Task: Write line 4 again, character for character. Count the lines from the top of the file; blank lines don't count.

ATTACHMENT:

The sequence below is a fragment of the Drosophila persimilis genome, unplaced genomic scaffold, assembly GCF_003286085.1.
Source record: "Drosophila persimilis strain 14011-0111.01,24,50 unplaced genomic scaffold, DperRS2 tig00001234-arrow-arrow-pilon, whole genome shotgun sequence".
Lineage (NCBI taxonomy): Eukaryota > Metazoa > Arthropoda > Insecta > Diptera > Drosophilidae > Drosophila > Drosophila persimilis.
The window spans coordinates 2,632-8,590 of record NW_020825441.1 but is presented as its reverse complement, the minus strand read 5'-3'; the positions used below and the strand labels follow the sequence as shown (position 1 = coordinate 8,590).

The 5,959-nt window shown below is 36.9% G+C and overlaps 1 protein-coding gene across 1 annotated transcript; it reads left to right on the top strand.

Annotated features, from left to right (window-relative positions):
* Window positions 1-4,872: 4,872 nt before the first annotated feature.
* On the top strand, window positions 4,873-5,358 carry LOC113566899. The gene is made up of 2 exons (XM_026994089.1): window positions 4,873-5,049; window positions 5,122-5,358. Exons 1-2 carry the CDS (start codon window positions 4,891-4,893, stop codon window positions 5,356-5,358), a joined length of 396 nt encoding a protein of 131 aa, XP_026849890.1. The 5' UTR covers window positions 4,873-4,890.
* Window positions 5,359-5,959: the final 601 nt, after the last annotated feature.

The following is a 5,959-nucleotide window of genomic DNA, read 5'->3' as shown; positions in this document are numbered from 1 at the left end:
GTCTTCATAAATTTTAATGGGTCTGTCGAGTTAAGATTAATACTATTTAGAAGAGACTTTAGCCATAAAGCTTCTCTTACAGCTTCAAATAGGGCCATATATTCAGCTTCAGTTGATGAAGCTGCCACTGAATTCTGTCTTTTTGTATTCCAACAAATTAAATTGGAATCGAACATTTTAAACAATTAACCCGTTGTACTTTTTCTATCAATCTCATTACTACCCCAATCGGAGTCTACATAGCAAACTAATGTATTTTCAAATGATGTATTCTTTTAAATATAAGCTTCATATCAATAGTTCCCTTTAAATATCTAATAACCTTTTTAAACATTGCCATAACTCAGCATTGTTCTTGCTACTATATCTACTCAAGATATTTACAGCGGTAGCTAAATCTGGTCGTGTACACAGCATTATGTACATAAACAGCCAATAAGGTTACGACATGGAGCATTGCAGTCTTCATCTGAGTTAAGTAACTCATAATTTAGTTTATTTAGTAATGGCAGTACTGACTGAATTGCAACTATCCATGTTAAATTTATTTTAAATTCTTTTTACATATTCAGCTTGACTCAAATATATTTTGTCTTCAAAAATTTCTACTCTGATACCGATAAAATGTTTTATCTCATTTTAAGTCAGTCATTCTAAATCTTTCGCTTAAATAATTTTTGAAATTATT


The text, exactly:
The window spans coordinates 2,632-8,590 of record NW_020825441.1 but is presented as its reverse complement, the minus strand read 5'-3'; the positions used below and the strand labels follow the sequence as shown (position 1 = coordinate 8,590).